Photo by D'Andre Michael
Courtesy of Anderson Group PR
It seemed like just a short time ago that actress LisaRaye McCoy and I conversed about the success of Single Ladies, her focus on spirituality and her physical reinvention with her fitness challenge.
Since the late 1990's, LisaRaye's beautiful face and elegant presence have not only been a staple in the entertainment community - she has also served as a positive role model for women everywhere.
We've met LisaRaye the actress and we have been and are being re-introduced to the brand of LisaRaye. Just to drop a tiny hint; she has a number of things going on with a possible lifestyle brand. She's also starred in an upcoming new film which has seen her take on the role of producer, a role we might see more often - there are indeed a lot of exciting things going on in the world of LisaRaye.
Today, LisaRaye and I discuss her desire to increase our awareness around AIDS.
What have you been up to since we last talked?
I went on a spiritual retreat right after Thanksgiving for about five days. I rented this little cabin about two and a half hours outside of LA in the mountains, it was about 6,000 feet elevation. It was the last cabin at the top of the mountain. I was by myself; I didn't use my voice for about three or four days. I had no phone and no email. I listened to music, T.D. Jakes CDs, I read, I did my vision board, I watched movies and cooked. You know how you get when you're by yourself in a strange place and you're wondering if you're being watched - after I got outside of my own head, I had a really great time. It was a great place to get away, recharge and just think. We need to do that more often.
That sounds so nice; I know I'm seriously guilty of not getting away as often as I should. I really need to recharge. I think I might take your advice on that.
You should, Bryan. I'm telling you, you'll have a great time.
We know about LisaRaye the actress, but I'm sure I speak for everyone when I say that we're anxious to hear more about LisaRaye the activist.
Over the years, I've noticed a power in using my voice as a platform to get across the messages I want to share. I was thinking to myself 'How could I be of more help?' I really wanted to use my celebrity to aid in some type of charity of choice, something that is personal to me and something that I would have a passion for.
Tell us more about your AIDS awareness campaign, how did you become involved?
Well, AIDS affects everyone - not just the gay community, it affects everyone. At some point in our lives, we either have been or will be sexually active. Especially with how fast it's spreading, we need to become more educated on you "Wrapping it Up," protecting yourself, using a condom and having more self value. This is very personal to me because I have a daughter.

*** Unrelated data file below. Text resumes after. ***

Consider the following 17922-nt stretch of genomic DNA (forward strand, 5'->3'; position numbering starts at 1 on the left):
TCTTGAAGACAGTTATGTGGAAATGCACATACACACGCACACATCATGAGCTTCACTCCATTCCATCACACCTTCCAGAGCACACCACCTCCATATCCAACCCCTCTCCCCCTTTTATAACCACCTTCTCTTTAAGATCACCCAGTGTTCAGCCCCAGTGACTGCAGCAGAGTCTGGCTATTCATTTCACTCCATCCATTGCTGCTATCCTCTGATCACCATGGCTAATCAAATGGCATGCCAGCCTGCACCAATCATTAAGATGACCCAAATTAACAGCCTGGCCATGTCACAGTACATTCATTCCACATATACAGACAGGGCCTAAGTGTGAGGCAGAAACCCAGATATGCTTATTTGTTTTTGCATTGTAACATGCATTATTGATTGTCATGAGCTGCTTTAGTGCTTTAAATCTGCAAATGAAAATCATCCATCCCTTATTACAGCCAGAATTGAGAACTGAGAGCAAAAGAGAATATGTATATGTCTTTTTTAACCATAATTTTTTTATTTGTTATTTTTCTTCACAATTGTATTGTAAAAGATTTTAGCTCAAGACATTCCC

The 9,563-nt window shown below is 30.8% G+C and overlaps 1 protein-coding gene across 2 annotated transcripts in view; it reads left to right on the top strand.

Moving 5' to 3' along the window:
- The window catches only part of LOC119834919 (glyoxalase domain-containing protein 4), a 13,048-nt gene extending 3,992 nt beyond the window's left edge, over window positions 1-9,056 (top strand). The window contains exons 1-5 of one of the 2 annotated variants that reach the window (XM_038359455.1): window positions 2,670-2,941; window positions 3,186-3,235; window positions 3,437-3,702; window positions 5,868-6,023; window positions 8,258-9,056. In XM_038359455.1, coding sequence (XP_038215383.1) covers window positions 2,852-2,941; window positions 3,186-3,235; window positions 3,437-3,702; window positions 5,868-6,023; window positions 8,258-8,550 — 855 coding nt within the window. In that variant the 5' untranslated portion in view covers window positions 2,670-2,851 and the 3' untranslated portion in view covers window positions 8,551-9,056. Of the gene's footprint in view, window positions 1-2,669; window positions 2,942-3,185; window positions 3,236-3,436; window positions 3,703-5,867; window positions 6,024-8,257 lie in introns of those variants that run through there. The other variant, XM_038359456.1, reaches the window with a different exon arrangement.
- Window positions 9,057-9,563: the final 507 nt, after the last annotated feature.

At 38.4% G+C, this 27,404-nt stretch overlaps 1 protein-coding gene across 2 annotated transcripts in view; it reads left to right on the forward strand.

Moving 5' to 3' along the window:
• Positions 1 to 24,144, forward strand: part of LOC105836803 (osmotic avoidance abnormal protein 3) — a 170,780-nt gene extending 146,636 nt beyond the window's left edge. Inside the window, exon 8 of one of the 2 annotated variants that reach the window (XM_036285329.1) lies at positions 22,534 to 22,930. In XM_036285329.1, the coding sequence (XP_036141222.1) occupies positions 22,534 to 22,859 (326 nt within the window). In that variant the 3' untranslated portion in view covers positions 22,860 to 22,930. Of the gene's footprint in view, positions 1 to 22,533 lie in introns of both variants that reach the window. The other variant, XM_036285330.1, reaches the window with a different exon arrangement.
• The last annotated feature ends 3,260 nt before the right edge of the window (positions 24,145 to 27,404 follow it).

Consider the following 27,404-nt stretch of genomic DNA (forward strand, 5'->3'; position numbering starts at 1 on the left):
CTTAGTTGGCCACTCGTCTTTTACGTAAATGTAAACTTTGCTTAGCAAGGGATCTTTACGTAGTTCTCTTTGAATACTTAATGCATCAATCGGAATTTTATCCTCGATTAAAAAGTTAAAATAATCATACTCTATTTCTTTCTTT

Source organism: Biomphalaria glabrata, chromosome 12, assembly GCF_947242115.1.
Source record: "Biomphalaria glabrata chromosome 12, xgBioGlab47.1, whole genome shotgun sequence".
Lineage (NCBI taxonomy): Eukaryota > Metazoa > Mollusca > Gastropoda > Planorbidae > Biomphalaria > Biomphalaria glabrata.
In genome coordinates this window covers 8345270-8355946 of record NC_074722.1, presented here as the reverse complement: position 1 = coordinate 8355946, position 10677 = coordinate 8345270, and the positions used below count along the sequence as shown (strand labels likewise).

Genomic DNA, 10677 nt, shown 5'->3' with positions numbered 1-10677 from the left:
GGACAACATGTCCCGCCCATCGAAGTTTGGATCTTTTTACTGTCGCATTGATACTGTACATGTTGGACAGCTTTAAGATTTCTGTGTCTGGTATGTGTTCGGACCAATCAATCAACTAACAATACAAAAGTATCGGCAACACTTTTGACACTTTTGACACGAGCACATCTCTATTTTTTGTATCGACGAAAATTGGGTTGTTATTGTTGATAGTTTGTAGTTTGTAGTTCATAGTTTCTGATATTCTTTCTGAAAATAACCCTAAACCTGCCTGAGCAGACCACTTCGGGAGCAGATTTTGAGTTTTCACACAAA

The self value piece is so rare these days that it could be another topic all on its own.
Right, and I'm not saying don't have sex before marriage - we already know the kids ain't listening to that, hell, we ain't even listening to it as adults. What I'm saying is just don't put yourself out there. What's that word the kids are using now? Don't be ratchet!
That's the word.
Nowadays, everyone is more concerned with "being a bad bitch." That used to be taboo, we couldn't even say that. Today, it's being thought of as cool to be ratchet and go home with that dude on the first night. As ladies, we should be concerned with whether we are going home with him every night. Are you that woman he wants to take home to mama? Eventually, you should want a real relationship.
The roles between men and women have reversed quite a bit these days, but that's another conversation.
I thought that we were working towards loving and being loved. We need to be rawer with respect to the stories that we are sharing, where ever we're sharing them. We need to say what happened that one time we went out on a limb, this is the possibility, this is what can happen - it's not that hard, all it takes is that one time and there's no going back. Just that one time is all it takes and you can contract AIDS. These stories need to be in everyone's face boldly, brutally and fearfully.
We're not fearful enough, and there is still too much stereotyping out there in the belief that AIDS and other STDs are limited to the homosexual community. I believe that the message and the awareness have dropped by the waist side because of other diseases out there.
We need to have more commercials that have the same level of impact that the commercials about smoking have. When we see that woman holding her throat and trying to speak, it is felt! Believe me, it is seriously felt! We need a commercial for AIDS awareness that instills that same level of fear.
LisaRaye's Breaking the Silence video is below. Continue to follow Breaking the Silence by visiting their website and showing your support.